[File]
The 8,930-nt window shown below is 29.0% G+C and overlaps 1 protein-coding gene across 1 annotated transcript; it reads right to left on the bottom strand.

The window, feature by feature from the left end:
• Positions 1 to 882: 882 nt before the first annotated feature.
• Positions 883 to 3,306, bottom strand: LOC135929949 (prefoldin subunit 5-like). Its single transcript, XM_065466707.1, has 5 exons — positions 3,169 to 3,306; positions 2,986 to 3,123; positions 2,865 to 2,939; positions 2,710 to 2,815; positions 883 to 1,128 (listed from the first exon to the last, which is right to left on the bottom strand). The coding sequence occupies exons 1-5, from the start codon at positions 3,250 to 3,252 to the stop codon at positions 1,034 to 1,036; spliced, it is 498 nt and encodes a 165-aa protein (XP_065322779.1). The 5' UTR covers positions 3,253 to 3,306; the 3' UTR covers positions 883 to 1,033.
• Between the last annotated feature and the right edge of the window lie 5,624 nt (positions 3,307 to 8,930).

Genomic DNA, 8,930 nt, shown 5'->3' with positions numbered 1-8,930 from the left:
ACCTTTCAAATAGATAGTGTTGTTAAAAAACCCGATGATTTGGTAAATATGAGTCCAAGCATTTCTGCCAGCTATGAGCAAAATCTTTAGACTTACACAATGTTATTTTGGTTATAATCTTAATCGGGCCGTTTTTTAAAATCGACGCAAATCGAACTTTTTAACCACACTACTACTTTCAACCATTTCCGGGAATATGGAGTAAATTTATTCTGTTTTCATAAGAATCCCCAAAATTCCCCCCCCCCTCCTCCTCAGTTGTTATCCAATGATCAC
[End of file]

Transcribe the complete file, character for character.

The 8,930-nt window shown below is 29.0% G+C and overlaps 1 protein-coding gene across 1 annotated transcript; it reads right to left on the bottom strand.

The window, feature by feature from the left end:
• Positions 1 to 882: 882 nt before the first annotated feature.
• Positions 883 to 3,306, bottom strand: LOC135929949 (prefoldin subunit 5-like). Its single transcript, XM_065466707.1, has 5 exons — positions 3,169 to 3,306; positions 2,986 to 3,123; positions 2,865 to 2,939; positions 2,710 to 2,815; positions 883 to 1,128 (listed from the first exon to the last, which is right to left on the bottom strand). The coding sequence occupies exons 1-5, from the start codon at positions 3,250 to 3,252 to the stop codon at positions 1,034 to 1,036; spliced, it is 498 nt and encodes a 165-aa protein (XP_065322779.1). The 5' UTR covers positions 3,253 to 3,306; the 3' UTR covers positions 883 to 1,033.
• Between the last annotated feature and the right edge of the window lie 5,624 nt (positions 3,307 to 8,930).

Genomic DNA, 8,930 nt, shown 5'->3' with positions numbered 1-8,930 from the left:
ACCTTTCAAATAGATAGTGTTGTTAAAAAACCCGATGATTTGGTAAATATGAGTCCAAGCATTTCTGCCAGCTATGAGCAAAATCTTTAGACTTACACAATGTTATTTTGGTTATAATCTTAATCGGGCCGTTTTTTAAAATCGACGCAAATCGAACTTTTTAACCACACTACTACTTTCAACCATTTCCGGGAATATGGAGTAAATTTATTCTGTTTTCATAAGAATCCCCAAAATTCCCCCCCCCCTCCTCCTCAGTTGTTATCCAATGATCAC